Hearst Entertainment’s vice president of marketing, Steve Herman, has been around long enough to see licensing grow from a little-understood ancillary business into a multimillion dollar operation vital to any animated property.
But he also fears that as everyone tries to share the licensing dollar, the relationship between licensor and licensee is becoming less amicable.
Just a little over a decade ago, the process of reaching kids was very simple. Three networks showed cartoons on Saturday mornings, networks paid animators a licensing fee, and advertisers paid networks premium rates to reach kids.
As everyone knows, the playing field has changed. Audience erosion created by alternative entertainment sources, including cable, video games and computers, has caused fees and rates to fall as production costs have risen. Animation studios had to look into ancillary businesses, such as licensing and international distribution, to make up the deficit.
‘You have to have your fingers crossed that you can generate some significant revenues from licensing and merchandising to plug that [production] deficit,’ says Herman. ‘If the show is a hit, then all of those ancillary rights become much more important than broadcast rights because they can generate tens of millions of dollars.’
Hearst Entertainment, which produces and licenses such series as the upcoming Flash Gordon, the live-action movie The Phantom, and classic properties like Popeye and Blondie finds itself like all other companies in a high stakes game of maximizing the consumer product potential of a property without saturating the market.
Because revenue from licensing has become vital to cost-effective animation production, the department is involved with projects from the initial concept. Herman says it isn’t his department’s job to write or edit scripts, but rather to look at them from a ‘down in the trenches’ perspective. ‘Our number one priority is to produce good animation,’ he says. ‘However, within that statement, there is room for marketing to have an influence. We have market awareness, and we try to bring that to bear when we meet with the development people.’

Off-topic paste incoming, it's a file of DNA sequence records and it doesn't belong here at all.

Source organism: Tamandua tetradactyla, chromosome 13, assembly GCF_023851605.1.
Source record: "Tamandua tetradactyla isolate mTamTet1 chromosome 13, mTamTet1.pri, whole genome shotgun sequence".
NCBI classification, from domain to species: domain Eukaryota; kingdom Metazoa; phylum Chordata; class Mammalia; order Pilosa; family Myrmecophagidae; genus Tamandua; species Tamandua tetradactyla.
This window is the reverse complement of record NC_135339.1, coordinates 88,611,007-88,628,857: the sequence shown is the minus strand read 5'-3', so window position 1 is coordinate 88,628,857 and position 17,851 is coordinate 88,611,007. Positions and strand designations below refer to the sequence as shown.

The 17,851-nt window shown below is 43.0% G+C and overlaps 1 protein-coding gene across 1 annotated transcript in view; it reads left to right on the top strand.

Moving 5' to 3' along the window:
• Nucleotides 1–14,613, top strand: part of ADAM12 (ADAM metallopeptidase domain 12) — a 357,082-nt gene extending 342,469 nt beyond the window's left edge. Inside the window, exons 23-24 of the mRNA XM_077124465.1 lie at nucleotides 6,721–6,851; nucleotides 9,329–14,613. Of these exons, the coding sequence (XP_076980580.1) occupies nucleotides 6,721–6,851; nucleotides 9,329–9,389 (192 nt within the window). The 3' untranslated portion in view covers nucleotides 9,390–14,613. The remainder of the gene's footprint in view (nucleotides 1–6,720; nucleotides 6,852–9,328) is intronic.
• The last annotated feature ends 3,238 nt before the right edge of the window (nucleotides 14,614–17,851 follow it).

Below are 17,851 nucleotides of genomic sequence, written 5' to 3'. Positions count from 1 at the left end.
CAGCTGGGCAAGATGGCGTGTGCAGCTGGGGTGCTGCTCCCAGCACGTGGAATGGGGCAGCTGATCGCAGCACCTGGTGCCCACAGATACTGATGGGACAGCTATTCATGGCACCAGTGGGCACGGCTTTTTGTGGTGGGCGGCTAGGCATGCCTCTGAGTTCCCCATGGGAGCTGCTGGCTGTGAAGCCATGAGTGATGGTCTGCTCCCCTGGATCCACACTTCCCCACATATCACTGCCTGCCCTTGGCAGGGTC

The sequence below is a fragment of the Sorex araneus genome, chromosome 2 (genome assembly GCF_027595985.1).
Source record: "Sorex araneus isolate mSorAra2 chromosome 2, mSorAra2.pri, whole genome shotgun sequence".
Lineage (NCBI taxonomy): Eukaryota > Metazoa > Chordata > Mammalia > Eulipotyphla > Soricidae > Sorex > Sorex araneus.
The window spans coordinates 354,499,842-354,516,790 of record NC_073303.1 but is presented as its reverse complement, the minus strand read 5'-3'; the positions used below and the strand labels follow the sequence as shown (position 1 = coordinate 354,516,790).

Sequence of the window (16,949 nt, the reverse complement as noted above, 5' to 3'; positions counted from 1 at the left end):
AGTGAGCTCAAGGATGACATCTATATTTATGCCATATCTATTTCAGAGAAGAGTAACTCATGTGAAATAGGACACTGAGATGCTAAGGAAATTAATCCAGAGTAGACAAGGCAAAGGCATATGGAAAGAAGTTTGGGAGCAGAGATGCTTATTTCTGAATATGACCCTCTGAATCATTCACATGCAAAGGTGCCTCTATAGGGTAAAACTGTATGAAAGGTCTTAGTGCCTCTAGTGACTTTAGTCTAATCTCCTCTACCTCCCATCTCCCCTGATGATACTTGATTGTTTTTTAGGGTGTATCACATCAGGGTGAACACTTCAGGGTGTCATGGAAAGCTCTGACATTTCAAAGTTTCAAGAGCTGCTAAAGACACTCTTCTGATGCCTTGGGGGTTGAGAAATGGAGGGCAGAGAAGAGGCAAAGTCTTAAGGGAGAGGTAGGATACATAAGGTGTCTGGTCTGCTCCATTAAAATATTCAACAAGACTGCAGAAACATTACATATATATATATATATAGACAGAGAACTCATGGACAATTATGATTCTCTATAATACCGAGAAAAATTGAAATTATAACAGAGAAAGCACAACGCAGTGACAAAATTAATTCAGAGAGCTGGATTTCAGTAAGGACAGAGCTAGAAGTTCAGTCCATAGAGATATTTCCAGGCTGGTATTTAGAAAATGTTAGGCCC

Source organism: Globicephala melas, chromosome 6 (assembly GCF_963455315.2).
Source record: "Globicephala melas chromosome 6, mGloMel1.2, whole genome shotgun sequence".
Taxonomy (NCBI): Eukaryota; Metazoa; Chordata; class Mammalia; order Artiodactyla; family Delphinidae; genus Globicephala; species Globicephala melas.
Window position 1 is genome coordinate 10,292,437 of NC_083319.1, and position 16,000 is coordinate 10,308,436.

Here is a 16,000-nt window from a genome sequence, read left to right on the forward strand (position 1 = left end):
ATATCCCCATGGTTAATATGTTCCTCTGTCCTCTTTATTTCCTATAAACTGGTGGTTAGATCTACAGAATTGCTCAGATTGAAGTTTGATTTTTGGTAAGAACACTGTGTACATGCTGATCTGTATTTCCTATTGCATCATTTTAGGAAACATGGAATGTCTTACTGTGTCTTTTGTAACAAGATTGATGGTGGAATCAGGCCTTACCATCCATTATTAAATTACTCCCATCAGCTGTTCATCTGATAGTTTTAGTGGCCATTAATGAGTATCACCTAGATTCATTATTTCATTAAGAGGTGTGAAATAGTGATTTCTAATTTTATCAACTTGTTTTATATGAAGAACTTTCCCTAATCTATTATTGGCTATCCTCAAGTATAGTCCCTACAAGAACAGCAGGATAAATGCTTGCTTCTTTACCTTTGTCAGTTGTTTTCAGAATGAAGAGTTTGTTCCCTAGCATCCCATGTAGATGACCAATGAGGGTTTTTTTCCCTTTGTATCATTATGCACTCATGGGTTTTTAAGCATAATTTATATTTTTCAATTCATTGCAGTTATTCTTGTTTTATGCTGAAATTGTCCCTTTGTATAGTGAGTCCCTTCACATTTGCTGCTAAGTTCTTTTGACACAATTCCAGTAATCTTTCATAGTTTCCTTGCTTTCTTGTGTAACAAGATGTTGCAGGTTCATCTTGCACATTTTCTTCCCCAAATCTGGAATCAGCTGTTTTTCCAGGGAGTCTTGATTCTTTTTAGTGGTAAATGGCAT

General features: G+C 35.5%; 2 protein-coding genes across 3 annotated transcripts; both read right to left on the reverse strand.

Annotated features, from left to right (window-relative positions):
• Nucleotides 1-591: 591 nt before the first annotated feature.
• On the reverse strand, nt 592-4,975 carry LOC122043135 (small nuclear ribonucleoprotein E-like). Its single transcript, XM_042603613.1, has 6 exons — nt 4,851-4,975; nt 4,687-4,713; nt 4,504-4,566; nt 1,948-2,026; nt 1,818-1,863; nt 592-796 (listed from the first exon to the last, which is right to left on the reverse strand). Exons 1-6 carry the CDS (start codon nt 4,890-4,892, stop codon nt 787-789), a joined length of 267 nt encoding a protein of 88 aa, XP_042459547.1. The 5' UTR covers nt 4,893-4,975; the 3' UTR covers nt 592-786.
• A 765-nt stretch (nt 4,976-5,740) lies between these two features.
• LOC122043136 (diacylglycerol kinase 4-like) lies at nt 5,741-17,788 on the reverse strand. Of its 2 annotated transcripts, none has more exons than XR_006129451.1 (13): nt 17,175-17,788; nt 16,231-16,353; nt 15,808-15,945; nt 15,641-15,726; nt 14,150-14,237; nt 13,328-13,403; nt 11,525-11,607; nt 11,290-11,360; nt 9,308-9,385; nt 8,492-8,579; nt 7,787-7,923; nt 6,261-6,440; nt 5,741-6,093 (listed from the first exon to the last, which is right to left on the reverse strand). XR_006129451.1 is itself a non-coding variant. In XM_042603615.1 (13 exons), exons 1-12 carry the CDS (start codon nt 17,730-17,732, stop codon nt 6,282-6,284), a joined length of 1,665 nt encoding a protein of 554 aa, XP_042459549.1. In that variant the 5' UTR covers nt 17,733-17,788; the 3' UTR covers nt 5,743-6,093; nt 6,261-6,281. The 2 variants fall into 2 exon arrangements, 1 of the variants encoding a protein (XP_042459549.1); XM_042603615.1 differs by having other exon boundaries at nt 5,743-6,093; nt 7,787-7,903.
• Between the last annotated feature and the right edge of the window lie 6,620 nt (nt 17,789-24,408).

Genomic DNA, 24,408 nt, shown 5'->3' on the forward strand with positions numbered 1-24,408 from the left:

Hearst provides licensees with style guides and selected cels from each episode of the animated series to inspire their creativity. However, Herman understands that since he is dealing in characters that have been around for decades, these characters have been rendered in many forms over the years. He allows manufacturers to develop their own looks provided they stay within the confines of the written description and definition of the character. ‘I am looking for my licensees to bring me the unusual concept or the unusual pose or unusual interpretation of the scene,’ he says.
As the marketplace changes over time, and the potential for both risk and reward grows, Herman observes that the level of trust and cooperation between licensor and licensee has lessened, creating less of a partnership and more of an adversarial environment. ‘As retail has tightened, I think licensees are nervous because they are taking inventory risks that they used to be able to off-load on retailers. Therefore they are approaching licensors out of fear of being stuck with inventory, and they are taking a more conservative approach with contracts.’
It’s become a more sophisticated market. ‘I don’t think that there is one license now, like Mighty Morphin Power Rangers, that works in every category,’ says Herman. ‘I’m not sure if we’re going to have that as often as we once did. I think we’re entering more of a phase of niche marketing, where certain properties work in certain product classifications and don’t work in other product classifications.’
Herman believes that this relationship will change again over time as licensors become more responsive to the types of pressure licensees are under and everybody learns to adjust to the continually changing media in order to reach children where they live.
The biggest issue for the industry, says Herman, is reaching kids. ‘It really is a fragmented audience now. The watchword for marketing to kids has always been ‘You have to reach them where they live.’ The difference now is they don’t live in front of the TV anymore. If their attention is going to be scattered among five or six different forms of media, then we have to make sure our properties are in those five or six different media.’